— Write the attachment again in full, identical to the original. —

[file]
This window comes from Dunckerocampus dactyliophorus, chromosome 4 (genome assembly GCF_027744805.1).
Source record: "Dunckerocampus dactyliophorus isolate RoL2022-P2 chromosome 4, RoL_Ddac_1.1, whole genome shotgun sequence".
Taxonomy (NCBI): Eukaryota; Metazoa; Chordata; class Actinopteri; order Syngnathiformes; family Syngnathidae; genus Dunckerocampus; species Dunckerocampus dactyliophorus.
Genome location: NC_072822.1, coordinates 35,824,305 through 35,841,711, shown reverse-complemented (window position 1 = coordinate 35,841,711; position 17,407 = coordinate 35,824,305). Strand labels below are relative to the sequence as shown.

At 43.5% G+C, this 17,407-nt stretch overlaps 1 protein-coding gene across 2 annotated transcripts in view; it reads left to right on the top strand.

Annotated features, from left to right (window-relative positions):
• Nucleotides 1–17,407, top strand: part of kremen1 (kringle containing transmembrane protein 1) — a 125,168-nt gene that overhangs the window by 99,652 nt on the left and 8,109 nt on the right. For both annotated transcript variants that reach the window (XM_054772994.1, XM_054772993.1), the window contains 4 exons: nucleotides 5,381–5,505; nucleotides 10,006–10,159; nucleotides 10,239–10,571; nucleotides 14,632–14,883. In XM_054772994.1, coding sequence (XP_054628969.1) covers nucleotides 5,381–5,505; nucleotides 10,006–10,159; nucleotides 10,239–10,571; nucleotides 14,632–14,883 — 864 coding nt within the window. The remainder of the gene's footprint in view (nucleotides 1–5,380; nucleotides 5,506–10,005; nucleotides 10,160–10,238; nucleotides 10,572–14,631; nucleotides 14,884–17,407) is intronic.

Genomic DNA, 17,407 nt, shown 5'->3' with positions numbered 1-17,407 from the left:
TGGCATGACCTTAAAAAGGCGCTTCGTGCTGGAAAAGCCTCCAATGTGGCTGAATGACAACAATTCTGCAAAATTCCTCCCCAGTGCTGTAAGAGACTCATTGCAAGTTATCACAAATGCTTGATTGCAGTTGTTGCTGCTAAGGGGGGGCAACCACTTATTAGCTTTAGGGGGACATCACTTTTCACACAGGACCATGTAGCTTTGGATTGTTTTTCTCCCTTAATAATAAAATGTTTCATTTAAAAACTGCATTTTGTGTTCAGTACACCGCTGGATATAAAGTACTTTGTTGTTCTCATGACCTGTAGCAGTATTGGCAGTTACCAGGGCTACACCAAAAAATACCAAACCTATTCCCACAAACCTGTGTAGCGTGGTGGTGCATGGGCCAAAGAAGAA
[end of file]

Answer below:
This window comes from Dunckerocampus dactyliophorus, chromosome 4 (genome assembly GCF_027744805.1).
Source record: "Dunckerocampus dactyliophorus isolate RoL2022-P2 chromosome 4, RoL_Ddac_1.1, whole genome shotgun sequence".
Taxonomy (NCBI): Eukaryota; Metazoa; Chordata; class Actinopteri; order Syngnathiformes; family Syngnathidae; genus Dunckerocampus; species Dunckerocampus dactyliophorus.
Genome location: NC_072822.1, coordinates 35,824,305 through 35,841,711, shown reverse-complemented (window position 1 = coordinate 35,841,711; position 17,407 = coordinate 35,824,305). Strand labels below are relative to the sequence as shown.

At 43.5% G+C, this 17,407-nt stretch overlaps 1 protein-coding gene across 2 annotated transcripts in view; it reads left to right on the top strand.

Annotated features, from left to right (window-relative positions):
• Nucleotides 1–17,407, top strand: part of kremen1 (kringle containing transmembrane protein 1) — a 125,168-nt gene that overhangs the window by 99,652 nt on the left and 8,109 nt on the right. For both annotated transcript variants that reach the window (XM_054772994.1, XM_054772993.1), the window contains 4 exons: nucleotides 5,381–5,505; nucleotides 10,006–10,159; nucleotides 10,239–10,571; nucleotides 14,632–14,883. In XM_054772994.1, coding sequence (XP_054628969.1) covers nucleotides 5,381–5,505; nucleotides 10,006–10,159; nucleotides 10,239–10,571; nucleotides 14,632–14,883 — 864 coding nt within the window. The remainder of the gene's footprint in view (nucleotides 1–5,380; nucleotides 5,506–10,005; nucleotides 10,160–10,238; nucleotides 10,572–14,631; nucleotides 14,884–17,407) is intronic.

Genomic DNA, 17,407 nt, shown 5'->3' with positions numbered 1-17,407 from the left:
TGGCATGACCTTAAAAAGGCGCTTCGTGCTGGAAAAGCCTCCAATGTGGCTGAATGACAACAATTCTGCAAAATTCCTCCCCAGTGCTGTAAGAGACTCATTGCAAGTTATCACAAATGCTTGATTGCAGTTGTTGCTGCTAAGGGGGGGCAACCACTTATTAGCTTTAGGGGGACATCACTTTTCACACAGGACCATGTAGCTTTGGATTGTTTTTCTCCCTTAATAATAAAATGTTTCATTTAAAAACTGCATTTTGTGTTCAGTACACCGCTGGATATAAAGTACTTTGTTGTTCTCATGACCTGTAGCAGTATTGGCAGTTACCAGGGCTACACCAAAAAATACCAAACCTATTCCCACAAACCTGTGTAGCGTGGTGGTGCATGGGCCAAAGAAGAA